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Unquiet: Finding a Way In

For 50 years the Manchester Camerata have been exploring what it means to be a chamber orchestra from within and without the chamber. Across that time, they have proven as interested in tackling Mozart as they are new works, of venerating chamber music’s past as they are forging its future.

In Unquiet, coming to the Howard Assembly Room on Saturday 29 October, Manchester Camerata have programmed a resolutely modern concert anchored by Philip Glass, perhaps the contemporary classical composer who has found the most success outside the genre. Alongside him are composers pushing through that boundary in both directions, those following Glass’s path, and those trying to find a way in from the outside. 

Read on as we explore what makes this programme so exciting…

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Robert Ames and Ben Corrigan

Manchester Camerata
 ‘He Sings Over Me’
Bryce Dessner ‘Aheym’
Hildur Guðnadóttir ‘Ascent’
Philip Glass String Quartet No. 2, ‘Company’
Mica Levi ‘Thoughts are born’

Carmen Villain
Solo set

Carmen Villain with Manchester Camerata

Questioning a boundary

Robert Ames and Ben Corrigan will open the concert as CARBS. Ames first met Corrigan on the latter’s podcast excuse the mess for which he interviews composers before collaborating on new music. The episode with Ames, violinist and co-founder of the London Contemporary Orchestra, was fruitful enough that the pair recorded CARBS, a full realisation of the ideas they explored.

CARBS stands out from the rest of the programme for being almost wholly electronic, in both texture and form. Modular synthesizers and chunky bassline are placed over processed strings, all driven by kick drum or skittering hi hat. This is a piece that exists in between the concert hall and the club, questioning and probing the boundary between the two.

Let light in

Earlier this year Manchester Camerata debuted ‘He Sings Over Me’ at the New Music Biennial. The piece was arranged by CARBS’ Robert Ames and composed by DJ and electronic music producer Afrodeutsche.

On record her music has a dark-electro sound, with an improvisational flair that lets plenty of light in. ‘He Sings Over Me’ sees Afrodeutsche using a string 12-piece ensemble to explore that sense of porousness in richer tone and more flowing structure than hardware allows.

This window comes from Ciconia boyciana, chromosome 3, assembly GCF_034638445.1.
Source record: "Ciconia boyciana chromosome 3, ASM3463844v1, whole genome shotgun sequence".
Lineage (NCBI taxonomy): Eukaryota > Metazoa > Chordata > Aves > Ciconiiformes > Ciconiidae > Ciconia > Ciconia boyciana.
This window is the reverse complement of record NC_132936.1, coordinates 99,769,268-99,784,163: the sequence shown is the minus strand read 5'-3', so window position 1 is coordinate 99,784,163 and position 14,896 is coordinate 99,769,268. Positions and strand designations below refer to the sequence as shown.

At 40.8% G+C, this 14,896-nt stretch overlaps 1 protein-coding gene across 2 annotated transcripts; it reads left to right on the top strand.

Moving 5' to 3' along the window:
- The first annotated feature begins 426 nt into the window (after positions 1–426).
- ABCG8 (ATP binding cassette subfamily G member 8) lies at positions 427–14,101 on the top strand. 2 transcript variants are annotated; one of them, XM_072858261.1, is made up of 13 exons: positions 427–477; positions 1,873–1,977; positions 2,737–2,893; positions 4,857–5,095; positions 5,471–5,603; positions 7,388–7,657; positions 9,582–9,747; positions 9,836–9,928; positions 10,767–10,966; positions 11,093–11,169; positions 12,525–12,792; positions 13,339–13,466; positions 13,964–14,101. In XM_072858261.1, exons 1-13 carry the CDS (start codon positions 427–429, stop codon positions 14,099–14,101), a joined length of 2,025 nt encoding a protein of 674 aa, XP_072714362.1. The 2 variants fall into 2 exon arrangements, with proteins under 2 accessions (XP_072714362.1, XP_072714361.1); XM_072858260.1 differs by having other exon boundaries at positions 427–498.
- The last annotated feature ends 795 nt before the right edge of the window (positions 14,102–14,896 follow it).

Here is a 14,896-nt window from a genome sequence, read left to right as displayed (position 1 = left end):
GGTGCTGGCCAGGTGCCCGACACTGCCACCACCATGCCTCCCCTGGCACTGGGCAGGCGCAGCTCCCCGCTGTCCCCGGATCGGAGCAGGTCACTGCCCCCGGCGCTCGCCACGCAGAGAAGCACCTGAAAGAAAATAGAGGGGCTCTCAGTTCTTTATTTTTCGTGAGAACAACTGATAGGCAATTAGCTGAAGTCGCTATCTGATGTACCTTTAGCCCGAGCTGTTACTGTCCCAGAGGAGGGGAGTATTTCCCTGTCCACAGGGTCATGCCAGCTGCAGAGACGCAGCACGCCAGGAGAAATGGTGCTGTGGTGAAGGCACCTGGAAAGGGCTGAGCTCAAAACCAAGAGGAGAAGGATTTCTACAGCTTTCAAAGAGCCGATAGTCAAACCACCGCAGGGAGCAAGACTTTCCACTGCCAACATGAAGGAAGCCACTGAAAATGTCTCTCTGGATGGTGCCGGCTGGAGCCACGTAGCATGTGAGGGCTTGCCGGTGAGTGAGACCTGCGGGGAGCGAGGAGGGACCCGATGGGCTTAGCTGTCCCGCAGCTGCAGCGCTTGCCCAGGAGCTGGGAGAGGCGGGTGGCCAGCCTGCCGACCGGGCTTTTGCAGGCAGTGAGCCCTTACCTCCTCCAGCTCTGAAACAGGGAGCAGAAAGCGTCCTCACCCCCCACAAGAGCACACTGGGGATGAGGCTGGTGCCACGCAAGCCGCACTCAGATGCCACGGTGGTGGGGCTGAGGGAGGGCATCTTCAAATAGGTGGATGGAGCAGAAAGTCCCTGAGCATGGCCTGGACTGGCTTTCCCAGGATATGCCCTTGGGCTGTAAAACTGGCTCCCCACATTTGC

Coming home

In his day job as one of the guitarists in morose stadium rock band The National, Bryce Dessner has long used elements of chamber music to elevate their songs through texture and tone. This is evident in his 2009 composition ‘Aheym’ too. Written for string quartet, the piece sprints from staccato bowed strings to more patient and drawn-out notes interspersed with plucked ones. It is unsettling and beautiful; the piece takes its name from the Hebrew word for ‘homeward,’ a reminder that coming home is not always easy or linear.

Making room

Hildur Guðnadóttir is likely one of the most in demand cellists in the world right now, her work for TV, film, and videogames (particularly the Academy Award winning score for Joker) has earned her a notoriety far greater than most of her peers.

Her career long predates the Oscars’ interest though, and includes a live score for Georg Wilhelm Pabst’s Weimar classic Pandora’s Box, commissioned by Opera North in 2012. Listening to this trio of earlier tracks it is no surprise she has made room for herself on the biggest stages, they are dense and atmospheric, led by Guðnadóttir’s own bold, mournful, and deeply resonant cello.

Glass in microcosm

It is hard to imagine this programme without Philip Glass. The minimalist composer, now in his 80s, has been active since the 60s and influential for almost as long, notably on David Bowie, and so on much popular music since. 1983’s String Quartet No. 2, ‘Company’ is Glass in microcosm, strings play terse arpeggiated motifs, which change with the chord progression, or remain as the chords change around them, creating an uncommon emotional immediacy.

Sound follows light

Like Guðnadóttir, Levi has built a reputation as a fearless composer for film and television, though before that she was the founding members of experimental pop band Good Bad Happy Sad (previously Micachu & The Shapes).

Where Ames and Corrigan bring the textures of the club into the concert hall, Levi’s ‘Thoughts are born’ brings the light. The piece is played in the pitch black with one player controlling a light source to which the rest of the ensemble respond. This is also an inversion of their usual relationship, light usually following sound. Performers are granted some license to choose their own paths, resulting in an ever-shifting air of unease.

Familiar and unfamiliar

By combining elements of jazz and dub, with field recordings and synthesizers, Carmen Villain builds uncanny soundscapes that pitch the familiar and unfamiliar against each other. For Unquiet she will be performing the world premiere of a new work called ‘Faces’ alongside the Manchester Camerata.

She has collaborated with other musicians in the past, including Howard Assembly Room favourite Arve Henriksen, so we are excited to hear what she is capable of with a chamber ensemble at her disposal.

Manchester Camerata will bring Unquiet to the Howard Assembly Room at 7.30pm on Saturday 29 October 2022, with tickets priced at £22.

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